Vivie and her mom Amy (a pillar of strength and patience) have not yet received a rude note on their windshield, or heard a judgmental comment from a stranger. But Amy has felt icy stares and disapproving looks in parking lots, as she and Vivie “look normal” yet park in the handicapped space. Amy says that it used to bothered her, but now that she’s been fighting Perthes with Vivie for two years, she doesn’t care anymore. She’s too tired and has too many thoughts in her mind of how to get Vivie better, what the next treatment will be, when she’ll see the doctor next, if he’ll have good or bad news after viewing the latest scans, and if Vivie will be able to go to school tomorrow. There’s no room left in her brain to worry about strangers judging her for where she parks her car.

I understand why Amy cannot possibly worry about such frivolity, but I care. I care because I see her. I see her carry her daughter piggy-back at our son’s soccer games to minimize her walking. I see the excitement in Vivie’s face when our daughters attend Girl Scouts meetings—as this is the one activity she can do, and on one or two evenings a month, she can leave her wheelchair at home and do crafts, sing songs, and make friends. She can feel normal again for a couple hours, until she gets home, takes her next dose of pain medication, slips into her leg brace, and falls asleep from the exhaustion of living with Perthes Disease.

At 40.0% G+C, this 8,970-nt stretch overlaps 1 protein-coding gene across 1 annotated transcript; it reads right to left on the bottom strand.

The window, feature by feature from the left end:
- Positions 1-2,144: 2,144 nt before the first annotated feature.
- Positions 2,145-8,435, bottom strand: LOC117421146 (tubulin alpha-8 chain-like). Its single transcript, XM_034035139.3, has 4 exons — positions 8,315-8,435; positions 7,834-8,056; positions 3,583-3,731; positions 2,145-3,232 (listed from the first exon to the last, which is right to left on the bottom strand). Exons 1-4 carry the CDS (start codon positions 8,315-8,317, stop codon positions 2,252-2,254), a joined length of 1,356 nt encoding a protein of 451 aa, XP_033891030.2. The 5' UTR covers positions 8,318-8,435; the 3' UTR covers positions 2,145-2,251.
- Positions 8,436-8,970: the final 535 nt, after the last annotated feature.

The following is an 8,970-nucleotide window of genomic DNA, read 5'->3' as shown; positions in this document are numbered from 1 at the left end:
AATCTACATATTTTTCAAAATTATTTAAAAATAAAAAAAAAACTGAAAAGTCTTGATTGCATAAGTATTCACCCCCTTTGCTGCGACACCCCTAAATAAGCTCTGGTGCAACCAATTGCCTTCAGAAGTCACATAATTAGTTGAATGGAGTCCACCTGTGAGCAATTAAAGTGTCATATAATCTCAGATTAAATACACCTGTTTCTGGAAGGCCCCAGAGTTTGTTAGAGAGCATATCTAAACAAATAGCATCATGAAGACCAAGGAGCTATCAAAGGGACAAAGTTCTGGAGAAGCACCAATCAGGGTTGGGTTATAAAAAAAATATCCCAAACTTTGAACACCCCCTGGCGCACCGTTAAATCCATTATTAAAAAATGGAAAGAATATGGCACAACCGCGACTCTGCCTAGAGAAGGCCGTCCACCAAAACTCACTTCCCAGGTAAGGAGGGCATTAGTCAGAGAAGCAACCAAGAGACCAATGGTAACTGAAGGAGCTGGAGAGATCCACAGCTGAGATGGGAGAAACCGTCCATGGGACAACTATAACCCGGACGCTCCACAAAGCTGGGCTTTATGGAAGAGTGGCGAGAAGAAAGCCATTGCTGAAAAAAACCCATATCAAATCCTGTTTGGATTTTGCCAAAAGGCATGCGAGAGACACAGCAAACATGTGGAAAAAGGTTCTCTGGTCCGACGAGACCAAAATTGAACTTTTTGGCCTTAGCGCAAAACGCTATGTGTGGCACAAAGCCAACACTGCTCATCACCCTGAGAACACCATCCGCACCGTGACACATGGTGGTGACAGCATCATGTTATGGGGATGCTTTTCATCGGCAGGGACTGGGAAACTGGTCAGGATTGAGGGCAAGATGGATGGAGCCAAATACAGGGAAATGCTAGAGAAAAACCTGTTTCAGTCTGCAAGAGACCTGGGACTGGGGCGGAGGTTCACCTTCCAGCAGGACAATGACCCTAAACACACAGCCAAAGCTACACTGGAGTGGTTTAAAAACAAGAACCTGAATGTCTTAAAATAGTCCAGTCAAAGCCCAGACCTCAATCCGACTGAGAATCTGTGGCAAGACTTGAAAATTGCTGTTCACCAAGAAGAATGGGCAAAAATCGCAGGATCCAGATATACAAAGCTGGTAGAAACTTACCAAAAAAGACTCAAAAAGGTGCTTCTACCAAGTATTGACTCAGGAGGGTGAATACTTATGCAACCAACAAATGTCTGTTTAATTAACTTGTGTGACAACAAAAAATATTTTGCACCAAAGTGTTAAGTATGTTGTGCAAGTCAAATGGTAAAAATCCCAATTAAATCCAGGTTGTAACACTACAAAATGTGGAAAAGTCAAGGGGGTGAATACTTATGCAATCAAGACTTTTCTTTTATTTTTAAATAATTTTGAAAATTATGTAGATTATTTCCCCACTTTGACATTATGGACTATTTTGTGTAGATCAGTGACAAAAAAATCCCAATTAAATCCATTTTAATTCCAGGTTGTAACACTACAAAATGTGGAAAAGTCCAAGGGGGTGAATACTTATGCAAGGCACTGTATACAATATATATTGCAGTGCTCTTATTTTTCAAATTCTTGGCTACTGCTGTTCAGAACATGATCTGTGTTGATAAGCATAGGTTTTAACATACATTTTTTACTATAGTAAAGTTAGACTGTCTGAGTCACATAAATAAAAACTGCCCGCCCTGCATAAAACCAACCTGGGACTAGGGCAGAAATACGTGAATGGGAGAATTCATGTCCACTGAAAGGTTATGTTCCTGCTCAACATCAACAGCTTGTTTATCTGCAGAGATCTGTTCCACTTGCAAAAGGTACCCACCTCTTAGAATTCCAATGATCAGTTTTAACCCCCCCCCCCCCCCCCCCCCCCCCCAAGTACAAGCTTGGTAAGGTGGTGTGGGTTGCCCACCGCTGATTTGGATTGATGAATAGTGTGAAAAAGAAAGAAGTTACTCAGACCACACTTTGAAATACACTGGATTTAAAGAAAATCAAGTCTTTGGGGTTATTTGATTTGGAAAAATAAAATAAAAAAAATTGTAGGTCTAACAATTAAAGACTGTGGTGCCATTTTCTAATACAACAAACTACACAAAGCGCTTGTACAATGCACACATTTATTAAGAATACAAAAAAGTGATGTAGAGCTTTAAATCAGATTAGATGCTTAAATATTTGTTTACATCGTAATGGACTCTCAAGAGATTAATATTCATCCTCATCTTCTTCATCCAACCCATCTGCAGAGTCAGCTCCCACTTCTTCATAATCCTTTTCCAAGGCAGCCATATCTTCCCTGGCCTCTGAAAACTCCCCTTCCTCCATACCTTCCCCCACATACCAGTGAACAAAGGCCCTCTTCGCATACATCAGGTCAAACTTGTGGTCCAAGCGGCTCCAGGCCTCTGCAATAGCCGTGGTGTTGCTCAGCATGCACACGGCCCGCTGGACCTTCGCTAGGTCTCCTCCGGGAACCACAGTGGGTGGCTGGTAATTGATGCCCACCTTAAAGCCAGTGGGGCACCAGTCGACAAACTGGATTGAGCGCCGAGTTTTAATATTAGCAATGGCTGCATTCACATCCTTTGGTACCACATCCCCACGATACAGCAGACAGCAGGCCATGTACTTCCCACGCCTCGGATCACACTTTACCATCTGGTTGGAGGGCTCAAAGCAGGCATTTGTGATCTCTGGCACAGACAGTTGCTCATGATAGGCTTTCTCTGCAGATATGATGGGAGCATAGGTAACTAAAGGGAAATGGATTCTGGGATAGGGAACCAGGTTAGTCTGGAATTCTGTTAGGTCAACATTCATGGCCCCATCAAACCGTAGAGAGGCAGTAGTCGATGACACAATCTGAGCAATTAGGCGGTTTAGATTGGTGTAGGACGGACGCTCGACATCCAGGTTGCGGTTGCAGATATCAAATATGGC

Next time you see a child use the handicapped parking spot, please remember that there is so much you don’t know. You don’t know that Vivie has good days and bad. On a good day, Vivie may be able to ride her bike or walk for short distances. She can usually keep up with friends if they walk, and she may be able to skip a dose of pain medication. It is on these coveted good days that Vivie has no pain putting on her brace at night—the A-frame brace she wears every single night, keeping her feet 32 inches apart and her legs abducted in a “V.” You don’t know that even on “good days”, Vivie wears compression socks under her brace, causing her skin to become hot and itchy, leading to painful rashes and the need for prescription steroid cream.

The bad days, you cannot fathom. Amy describes them in her own words: